Last week, we had a hellacious hail storm. It was so loud on the roof and the windows that we were almost shouting at each other to be heard - inside our home.
It lasted only about ten minutes, I think, though it seemed much longer. The sound of the hail pelting down was continuous during that time. The largest hailstone I saw had the diameter of a golf ball.
Two hours later, despite temps hovering in the high 70s, piles of hail still remained on the deck.
The storm targeted our small town, for the most part. I have not heard about hail damage in surrounding communities.
A FEMA truck drove down our street today, if that is any indication of the extent of damages. There are holes in siding and windows, leaking roofs, damaged awnings and cars that look like they are suffering from severe acne scarring, what with all the dents and pits.
I took my car in for an estimate today. The car that we just bought at the end of January.
The total on the estimate? $5,000.94
For hail damage.
I'm still waiting on the homeowner's insurance person to show up, though I've seen their cars and vans all over our neighborhood for the past week.
We don't have any obvious roof leaks...yet.
Let me assure you that I haven't forgotten what's important here. Nobody was injured in the storm; we were merely inconvenienced. I am grateful for the roof over our heads that protects us each and every day, no matter what the weather.
I lead a charmed life.
The neighborhood is abuzz with damage estimates, as we gather in each other's yards and talk about deductibles and other insurance-related topics.
This afternoon, I was on the deck with my neighbor, Marcia. She had come over to tell me that her hail-ravaged car is totalled. While we were discussing whether she should buy the car back and get a salvage title, a black tow truck backs behind my car, and proceeds to lift the rear of my car into the air.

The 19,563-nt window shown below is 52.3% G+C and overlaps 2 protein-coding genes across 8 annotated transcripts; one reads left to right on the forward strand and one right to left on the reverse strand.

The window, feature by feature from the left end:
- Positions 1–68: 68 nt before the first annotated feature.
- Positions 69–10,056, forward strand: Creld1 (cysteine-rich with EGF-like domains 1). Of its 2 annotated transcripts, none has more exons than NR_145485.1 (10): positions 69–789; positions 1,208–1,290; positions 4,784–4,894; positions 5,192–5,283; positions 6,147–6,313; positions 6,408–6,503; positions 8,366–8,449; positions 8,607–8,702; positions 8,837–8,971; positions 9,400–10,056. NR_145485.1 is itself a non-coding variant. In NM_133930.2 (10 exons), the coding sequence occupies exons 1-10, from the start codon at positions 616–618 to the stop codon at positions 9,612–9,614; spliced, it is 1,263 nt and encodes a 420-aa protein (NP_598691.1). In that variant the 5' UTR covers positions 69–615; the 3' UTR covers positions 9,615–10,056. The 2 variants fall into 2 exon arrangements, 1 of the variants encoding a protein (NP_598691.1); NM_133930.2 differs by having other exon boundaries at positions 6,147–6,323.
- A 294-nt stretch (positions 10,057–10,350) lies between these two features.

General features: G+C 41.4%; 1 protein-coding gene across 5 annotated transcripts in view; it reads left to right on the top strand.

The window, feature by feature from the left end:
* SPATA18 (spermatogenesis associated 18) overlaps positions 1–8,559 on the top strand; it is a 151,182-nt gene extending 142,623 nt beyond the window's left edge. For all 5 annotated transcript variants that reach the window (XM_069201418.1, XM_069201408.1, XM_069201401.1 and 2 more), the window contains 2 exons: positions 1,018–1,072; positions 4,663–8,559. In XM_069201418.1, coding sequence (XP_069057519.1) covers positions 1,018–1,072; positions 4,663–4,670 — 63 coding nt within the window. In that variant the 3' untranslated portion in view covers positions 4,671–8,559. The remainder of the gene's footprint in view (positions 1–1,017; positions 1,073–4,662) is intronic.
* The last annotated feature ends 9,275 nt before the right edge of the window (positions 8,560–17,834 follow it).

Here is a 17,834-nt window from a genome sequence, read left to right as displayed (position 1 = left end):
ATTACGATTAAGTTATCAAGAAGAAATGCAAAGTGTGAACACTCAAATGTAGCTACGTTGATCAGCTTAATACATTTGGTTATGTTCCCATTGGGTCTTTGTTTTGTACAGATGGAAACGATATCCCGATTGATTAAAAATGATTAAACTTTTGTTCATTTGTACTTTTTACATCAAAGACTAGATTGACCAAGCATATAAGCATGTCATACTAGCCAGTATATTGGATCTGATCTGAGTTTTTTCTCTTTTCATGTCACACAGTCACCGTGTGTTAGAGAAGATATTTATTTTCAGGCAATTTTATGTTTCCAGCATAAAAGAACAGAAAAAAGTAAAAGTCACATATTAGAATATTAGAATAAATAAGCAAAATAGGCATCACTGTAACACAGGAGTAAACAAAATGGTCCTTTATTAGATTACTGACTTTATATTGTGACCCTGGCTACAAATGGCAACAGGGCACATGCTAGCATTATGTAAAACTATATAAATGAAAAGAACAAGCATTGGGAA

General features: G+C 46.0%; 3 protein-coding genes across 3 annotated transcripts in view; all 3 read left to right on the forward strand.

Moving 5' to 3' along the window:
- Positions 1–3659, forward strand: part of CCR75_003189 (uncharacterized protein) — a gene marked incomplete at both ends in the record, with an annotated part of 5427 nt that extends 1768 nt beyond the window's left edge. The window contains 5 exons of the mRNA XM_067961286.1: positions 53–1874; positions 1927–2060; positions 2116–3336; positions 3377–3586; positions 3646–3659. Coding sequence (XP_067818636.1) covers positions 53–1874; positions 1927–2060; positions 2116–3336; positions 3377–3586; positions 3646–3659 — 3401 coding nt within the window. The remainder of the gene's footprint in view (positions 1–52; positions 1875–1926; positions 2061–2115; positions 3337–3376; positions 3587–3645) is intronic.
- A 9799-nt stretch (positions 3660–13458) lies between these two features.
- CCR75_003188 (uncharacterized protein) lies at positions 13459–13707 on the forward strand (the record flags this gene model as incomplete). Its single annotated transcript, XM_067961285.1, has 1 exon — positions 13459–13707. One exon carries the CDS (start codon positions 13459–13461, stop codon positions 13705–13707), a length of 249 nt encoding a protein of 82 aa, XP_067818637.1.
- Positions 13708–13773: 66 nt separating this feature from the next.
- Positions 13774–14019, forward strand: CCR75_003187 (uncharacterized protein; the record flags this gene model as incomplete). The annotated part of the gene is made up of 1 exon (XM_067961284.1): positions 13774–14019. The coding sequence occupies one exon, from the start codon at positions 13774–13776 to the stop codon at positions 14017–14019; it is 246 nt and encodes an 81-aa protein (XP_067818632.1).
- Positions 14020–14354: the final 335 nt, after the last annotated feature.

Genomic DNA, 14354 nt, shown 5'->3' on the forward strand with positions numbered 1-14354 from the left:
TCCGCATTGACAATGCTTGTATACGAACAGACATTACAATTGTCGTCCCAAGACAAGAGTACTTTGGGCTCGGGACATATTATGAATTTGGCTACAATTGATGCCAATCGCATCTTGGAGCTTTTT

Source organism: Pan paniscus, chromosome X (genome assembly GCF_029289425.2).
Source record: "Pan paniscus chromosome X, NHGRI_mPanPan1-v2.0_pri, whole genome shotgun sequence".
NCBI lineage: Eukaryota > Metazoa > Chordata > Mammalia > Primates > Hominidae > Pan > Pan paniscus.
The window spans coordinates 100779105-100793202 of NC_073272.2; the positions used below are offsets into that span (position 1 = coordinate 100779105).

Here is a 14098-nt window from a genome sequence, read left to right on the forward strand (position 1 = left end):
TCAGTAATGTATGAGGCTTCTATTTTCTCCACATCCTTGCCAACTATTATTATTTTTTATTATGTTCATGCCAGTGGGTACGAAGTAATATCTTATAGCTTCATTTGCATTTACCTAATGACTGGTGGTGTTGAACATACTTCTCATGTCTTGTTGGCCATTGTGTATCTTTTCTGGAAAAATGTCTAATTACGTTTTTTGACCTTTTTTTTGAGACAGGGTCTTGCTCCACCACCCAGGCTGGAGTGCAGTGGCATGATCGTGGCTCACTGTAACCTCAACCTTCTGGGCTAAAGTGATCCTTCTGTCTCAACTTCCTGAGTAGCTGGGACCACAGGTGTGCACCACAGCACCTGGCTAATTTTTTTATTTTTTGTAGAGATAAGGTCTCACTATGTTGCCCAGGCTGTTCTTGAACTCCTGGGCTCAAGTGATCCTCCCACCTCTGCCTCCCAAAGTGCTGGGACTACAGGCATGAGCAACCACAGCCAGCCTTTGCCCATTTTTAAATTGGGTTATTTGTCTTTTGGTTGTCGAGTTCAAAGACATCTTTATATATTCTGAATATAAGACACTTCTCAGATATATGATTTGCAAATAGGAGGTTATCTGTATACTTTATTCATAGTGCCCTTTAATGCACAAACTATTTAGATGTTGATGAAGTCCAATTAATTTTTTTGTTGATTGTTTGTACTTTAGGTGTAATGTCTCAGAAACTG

The neighbors would probably assume it's being taken away to be repaired (though I could surely drive it there without difficulty, as no glass was broken).
Nope, the driver's goal was to repossess a black 2008 Kia Optima at 904 (insert street name).
We have a Kia Optima.
But it's midnight blue.
And it's a 2010.
And we live at 903.
I yell at the man to STOP, and he asks, "Car Credit City?"
Then he figures he should get out of his truck and check the VIN.
He blamed it on his GPS. Apparently it said he had reached his destination.
Any Optima in a storm, don't ya know.
He said, "It looked black to me".
"It was an accident." And he lowered my car back to the ground, and I pointed my arm toward 904 (insert street name). It's within a hailstone's throw away from us.
I was concerned that he had damaged the car - you shouldn't drag a front-wheel-drive car like that (it could damage the transmission). As if the $5K damage estimate wasn't enough for the day...there was no way that I was going to go through the estimation process twice in the same day.
Marcia had pen and paper in hand and I wrote down the company name that was on the truck, and recorded the license plate number.
I was PISSED.
The men in the neighborhood (who had been outside) all came to my defense, and started talking, then yelling, at him. Their statements indicated that the man had consistently scored on the low end of IQ tests.
When my heart returned to my chest, I told him that it was no accident.
"You purposely backed up to my car, you purposely got out of your truck and pushed the lever to lower your towing equipment and lifted my car into the air. You never verified the address or the year, or even the color, of my car. You assumed that my Optima was the one you wanted. Shame on you."
I was upset. I was loud.
He retreated to his truck (big sissy). I had to badger him to get him to hand over a business card.
The men continued to harass him, and they convinced him to give me a proper apology. When that feat was accomplished, a handshake was exchanged between the driver and the most vocal man/defender.
The tow truck driver then headed in the proper direction and retrieved the correct vehicle.
And I waited until I had calmed down a bit before calling the office number on his card and leaving a quasi-cranky phone message.
Showing great restraint, I did not curse. I did not yell.
Part of me wishes he HAD taken my car, so he could have cooled his heels in a cell for a while.
The police here are just so darned hospitable, don't ya know.
How was YOUR day?